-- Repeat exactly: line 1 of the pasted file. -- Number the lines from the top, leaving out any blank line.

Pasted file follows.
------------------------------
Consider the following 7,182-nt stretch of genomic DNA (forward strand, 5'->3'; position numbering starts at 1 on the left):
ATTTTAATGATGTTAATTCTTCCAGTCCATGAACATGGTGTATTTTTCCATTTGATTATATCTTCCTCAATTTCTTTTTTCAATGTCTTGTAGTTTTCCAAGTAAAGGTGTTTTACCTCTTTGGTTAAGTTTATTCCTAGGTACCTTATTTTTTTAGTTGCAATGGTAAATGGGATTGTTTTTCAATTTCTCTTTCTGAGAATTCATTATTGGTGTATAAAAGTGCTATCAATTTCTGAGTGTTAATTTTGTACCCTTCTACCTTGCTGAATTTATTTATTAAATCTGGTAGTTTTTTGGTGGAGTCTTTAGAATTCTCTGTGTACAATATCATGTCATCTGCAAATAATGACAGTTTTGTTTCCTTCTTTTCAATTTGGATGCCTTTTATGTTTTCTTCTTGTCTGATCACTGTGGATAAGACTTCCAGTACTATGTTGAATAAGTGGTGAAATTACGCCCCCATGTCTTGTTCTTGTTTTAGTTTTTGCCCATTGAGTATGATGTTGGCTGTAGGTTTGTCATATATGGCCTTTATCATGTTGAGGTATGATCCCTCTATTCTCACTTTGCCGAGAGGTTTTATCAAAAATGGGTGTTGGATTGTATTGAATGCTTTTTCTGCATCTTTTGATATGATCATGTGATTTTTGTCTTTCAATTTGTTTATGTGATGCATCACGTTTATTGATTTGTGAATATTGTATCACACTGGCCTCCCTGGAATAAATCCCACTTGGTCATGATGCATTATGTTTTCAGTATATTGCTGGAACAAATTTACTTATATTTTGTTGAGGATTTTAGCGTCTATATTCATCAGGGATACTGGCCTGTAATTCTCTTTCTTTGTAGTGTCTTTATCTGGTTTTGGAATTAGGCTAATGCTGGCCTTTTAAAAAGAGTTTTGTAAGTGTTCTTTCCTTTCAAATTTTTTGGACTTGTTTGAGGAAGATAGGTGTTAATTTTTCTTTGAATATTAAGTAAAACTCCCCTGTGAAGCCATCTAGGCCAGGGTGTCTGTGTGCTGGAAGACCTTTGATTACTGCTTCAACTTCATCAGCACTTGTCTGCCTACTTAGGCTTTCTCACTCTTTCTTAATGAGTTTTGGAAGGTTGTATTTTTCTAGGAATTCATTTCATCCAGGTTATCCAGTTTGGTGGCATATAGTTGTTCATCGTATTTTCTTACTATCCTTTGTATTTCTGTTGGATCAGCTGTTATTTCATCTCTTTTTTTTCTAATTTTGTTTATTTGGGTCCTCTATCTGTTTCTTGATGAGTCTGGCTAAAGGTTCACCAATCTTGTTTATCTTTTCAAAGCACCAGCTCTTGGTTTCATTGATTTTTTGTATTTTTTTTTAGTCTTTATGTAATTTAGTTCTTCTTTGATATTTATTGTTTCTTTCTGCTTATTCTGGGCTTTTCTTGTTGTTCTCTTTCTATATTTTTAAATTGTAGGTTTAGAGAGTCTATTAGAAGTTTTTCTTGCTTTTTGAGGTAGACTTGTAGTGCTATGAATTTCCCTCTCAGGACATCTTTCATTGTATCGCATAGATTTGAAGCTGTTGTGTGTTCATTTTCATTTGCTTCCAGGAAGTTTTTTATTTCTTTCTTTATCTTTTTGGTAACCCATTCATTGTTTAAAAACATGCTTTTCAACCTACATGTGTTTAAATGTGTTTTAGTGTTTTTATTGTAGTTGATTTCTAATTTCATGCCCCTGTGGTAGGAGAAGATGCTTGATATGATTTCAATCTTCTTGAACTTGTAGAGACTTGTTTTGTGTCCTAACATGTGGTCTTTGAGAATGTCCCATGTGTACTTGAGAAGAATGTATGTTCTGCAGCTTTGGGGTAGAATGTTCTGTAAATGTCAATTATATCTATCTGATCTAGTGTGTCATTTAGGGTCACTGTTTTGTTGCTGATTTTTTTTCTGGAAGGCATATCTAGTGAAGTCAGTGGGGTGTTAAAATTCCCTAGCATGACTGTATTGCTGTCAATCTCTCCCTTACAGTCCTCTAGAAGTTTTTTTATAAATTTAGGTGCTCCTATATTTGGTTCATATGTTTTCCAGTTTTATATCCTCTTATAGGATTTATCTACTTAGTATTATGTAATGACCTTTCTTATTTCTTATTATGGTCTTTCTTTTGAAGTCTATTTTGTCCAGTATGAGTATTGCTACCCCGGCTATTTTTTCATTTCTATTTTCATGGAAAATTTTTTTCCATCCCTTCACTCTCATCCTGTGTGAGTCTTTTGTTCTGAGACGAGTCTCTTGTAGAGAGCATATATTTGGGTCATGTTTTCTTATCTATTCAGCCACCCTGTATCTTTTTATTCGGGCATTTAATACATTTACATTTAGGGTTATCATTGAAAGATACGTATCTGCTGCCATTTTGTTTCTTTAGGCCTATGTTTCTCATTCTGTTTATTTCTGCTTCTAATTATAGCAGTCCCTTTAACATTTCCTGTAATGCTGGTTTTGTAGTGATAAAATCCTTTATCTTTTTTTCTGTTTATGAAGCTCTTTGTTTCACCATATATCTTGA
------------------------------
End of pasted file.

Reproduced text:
Consider the following 7,182-nt stretch of genomic DNA (forward strand, 5'->3'; position numbering starts at 1 on the left):